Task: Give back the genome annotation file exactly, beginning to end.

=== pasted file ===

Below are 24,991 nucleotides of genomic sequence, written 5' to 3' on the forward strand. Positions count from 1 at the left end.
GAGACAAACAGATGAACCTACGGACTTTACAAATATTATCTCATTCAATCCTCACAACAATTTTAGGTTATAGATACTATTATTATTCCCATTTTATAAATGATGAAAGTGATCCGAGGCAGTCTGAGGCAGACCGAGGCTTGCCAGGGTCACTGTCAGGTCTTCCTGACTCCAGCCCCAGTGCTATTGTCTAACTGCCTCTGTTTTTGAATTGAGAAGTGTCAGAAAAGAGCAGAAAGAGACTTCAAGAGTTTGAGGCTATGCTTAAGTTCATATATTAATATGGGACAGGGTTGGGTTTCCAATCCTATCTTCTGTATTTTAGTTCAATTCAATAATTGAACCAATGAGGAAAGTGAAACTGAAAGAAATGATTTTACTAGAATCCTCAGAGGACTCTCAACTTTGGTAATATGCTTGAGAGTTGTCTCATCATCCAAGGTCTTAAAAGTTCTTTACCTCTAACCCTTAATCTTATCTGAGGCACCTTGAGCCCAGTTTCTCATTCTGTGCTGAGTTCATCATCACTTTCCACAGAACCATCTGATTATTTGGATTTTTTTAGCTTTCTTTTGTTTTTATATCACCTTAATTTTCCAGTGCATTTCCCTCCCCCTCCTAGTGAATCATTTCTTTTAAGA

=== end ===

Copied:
Below are 24,991 nucleotides of genomic sequence, written 5' to 3' on the forward strand. Positions count from 1 at the left end.
GAGACAAACAGATGAACCTACGGACTTTACAAATATTATCTCATTCAATCCTCACAACAATTTTAGGTTATAGATACTATTATTATTCCCATTTTATAAATGATGAAAGTGATCCGAGGCAGTCTGAGGCAGACCGAGGCTTGCCAGGGTCACTGTCAGGTCTTCCTGACTCCAGCCCCAGTGCTATTGTCTAACTGCCTCTGTTTTTGAATTGAGAAGTGTCAGAAAAGAGCAGAAAGAGACTTCAAGAGTTTGAGGCTATGCTTAAGTTCATATATTAATATGGGACAGGGTTGGGTTTCCAATCCTATCTTCTGTATTTTAGTTCAATTCAATAATTGAACCAATGAGGAAAGTGAAACTGAAAGAAATGATTTTACTAGAATCCTCAGAGGACTCTCAACTTTGGTAATATGCTTGAGAGTTGTCTCATCATCCAAGGTCTTAAAAGTTCTTTACCTCTAACCCTTAATCTTATCTGAGGCACCTTGAGCCCAGTTTCTCATTCTGTGCTGAGTTCATCATCACTTTCCACAGAACCATCTGATTATTTGGATTTTTTTAGCTTTCTTTTGTTTTTATATCACCTTAATTTTCCAGTGCATTTCCCTCCCCCTCCTAGTGAATCATTTCTTTTAAGA